In the past few seasons, Fox has moved back to programming competitively again in the fall, thanks in part to a decrease in the number of Major League Baseball playoff games it now airs. Until three years ago, the net’s momentum was halted every October by three weeks of baseball preemptions; now, with the number of games cut in half, Fox has more of a gameplan for fall.

Fox still sees its fortunes skyrocket in January, however, when “Idol” and “24” return. That’s why moving “Dance” to fall (much like “Idol,” which began as a summer series as well) could make sense.

“We want to minimize the risk of failure in the fall, and I think we’ve done that” is all Beckman would say about the net’s plans. “And then we get ready to rock and roll in January.”

“Dance” could serve the same purpose in the fall that “Idol” does in midseason, helping shows such as “Fringe” continue to take root and also helping launch skeins like “Glee.”

Fox execs are high on “Glee,” which gets an early sneak-preview preem on Tuesday. Execs likely believe “Dance” is the best vehicle to help usher likeminded viewers into the show, at least until “Idol” returns.

It’s still unclear whether Fox would air a truncated version of “Dance” or make it some kind of special edition. A casting notice for the new edition went out last week.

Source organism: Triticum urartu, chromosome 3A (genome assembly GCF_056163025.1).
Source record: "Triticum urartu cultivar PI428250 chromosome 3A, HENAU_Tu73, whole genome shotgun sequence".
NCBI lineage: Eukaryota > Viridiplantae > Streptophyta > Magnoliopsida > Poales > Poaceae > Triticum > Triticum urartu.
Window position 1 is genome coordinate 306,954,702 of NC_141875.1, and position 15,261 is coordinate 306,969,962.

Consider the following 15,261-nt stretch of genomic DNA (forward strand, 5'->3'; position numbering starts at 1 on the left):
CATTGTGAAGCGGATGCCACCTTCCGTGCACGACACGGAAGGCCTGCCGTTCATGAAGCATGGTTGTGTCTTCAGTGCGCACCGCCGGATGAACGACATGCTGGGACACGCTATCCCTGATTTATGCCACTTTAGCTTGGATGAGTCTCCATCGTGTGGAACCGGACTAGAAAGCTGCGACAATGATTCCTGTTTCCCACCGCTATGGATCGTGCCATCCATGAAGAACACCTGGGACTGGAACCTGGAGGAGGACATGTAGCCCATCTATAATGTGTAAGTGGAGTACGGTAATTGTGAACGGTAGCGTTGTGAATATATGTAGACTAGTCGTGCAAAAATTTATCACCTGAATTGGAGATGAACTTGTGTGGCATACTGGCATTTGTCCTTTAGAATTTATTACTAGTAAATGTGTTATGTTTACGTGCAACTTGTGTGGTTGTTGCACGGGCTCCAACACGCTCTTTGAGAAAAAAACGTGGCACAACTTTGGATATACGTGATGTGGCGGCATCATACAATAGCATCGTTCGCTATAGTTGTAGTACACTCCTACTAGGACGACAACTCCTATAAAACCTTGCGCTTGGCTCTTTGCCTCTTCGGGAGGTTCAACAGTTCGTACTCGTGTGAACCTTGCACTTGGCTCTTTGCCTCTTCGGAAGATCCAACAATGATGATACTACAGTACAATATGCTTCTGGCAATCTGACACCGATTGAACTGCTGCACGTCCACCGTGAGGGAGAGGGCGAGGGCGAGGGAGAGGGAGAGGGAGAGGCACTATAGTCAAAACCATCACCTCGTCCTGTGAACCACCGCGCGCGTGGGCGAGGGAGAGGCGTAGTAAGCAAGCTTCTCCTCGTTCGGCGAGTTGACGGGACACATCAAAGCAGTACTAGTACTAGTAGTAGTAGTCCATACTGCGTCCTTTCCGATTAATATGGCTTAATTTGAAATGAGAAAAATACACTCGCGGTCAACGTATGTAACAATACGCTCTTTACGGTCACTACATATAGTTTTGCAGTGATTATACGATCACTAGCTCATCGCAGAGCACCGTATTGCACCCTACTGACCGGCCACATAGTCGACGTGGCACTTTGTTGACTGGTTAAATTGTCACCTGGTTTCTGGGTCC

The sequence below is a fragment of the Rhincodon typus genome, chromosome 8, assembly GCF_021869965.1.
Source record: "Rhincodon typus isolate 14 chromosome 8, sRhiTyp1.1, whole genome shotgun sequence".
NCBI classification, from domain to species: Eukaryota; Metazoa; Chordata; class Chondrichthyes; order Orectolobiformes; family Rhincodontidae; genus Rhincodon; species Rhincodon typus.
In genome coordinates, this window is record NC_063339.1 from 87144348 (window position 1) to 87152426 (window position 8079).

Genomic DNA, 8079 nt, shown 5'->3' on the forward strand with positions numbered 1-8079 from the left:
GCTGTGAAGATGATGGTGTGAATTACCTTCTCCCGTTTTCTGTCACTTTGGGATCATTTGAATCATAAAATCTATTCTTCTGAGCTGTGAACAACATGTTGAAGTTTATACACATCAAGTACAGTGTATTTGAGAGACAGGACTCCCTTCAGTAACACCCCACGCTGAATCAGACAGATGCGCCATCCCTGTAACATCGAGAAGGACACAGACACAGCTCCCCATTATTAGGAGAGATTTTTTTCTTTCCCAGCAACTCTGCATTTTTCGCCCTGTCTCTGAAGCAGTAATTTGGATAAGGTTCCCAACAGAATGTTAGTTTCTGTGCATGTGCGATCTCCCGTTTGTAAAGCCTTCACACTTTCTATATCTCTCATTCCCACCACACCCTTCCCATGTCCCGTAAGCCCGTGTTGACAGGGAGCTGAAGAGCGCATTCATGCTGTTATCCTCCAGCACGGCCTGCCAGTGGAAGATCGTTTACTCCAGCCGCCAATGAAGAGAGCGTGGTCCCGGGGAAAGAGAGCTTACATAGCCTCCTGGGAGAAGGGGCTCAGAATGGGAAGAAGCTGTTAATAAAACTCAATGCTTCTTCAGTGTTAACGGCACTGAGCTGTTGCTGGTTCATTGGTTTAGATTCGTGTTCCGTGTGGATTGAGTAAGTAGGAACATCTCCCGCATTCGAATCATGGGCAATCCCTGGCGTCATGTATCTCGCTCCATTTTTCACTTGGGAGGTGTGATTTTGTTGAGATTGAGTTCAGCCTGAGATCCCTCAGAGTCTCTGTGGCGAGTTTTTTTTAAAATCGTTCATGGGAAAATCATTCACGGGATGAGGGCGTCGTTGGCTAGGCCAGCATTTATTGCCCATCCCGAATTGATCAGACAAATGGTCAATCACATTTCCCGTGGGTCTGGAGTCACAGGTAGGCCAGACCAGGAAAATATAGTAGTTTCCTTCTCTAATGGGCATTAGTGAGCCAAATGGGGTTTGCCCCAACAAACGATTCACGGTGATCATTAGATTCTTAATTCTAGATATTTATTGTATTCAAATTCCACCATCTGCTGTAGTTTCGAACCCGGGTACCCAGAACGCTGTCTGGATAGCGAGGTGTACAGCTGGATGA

Two scheduling scenarios were also in play for “Dance” as of midday Sunday: One had “Dance” airing in the same Tuesday-Wednesday footprint as “Idol,” more or less warming the seat for the singing competish’s January return. The other had “Dance” on Wednesday and Thursday (in the slot behind “Bones”).

That decision would impact where new comicbook-inspired drama “Human Target” may land. “Target” could be paired with “Fringe” on Tuesday or else “Bones” on Thursday.

“Bones” wasn’t quite a lock on the Fox sked until this weekend, when 20th Century Fox TV and the net finally came to a new two-year deal.

In what has become a common tale this upfront season, pact to renew “Bones” was held up as both sides haggled a new license fee for the show (Daily Variety, May 15).

This fall “Bones” will be entering its fifth season — the year in which sizable license fee increases are usually triggered as studios look to recoup their deficits.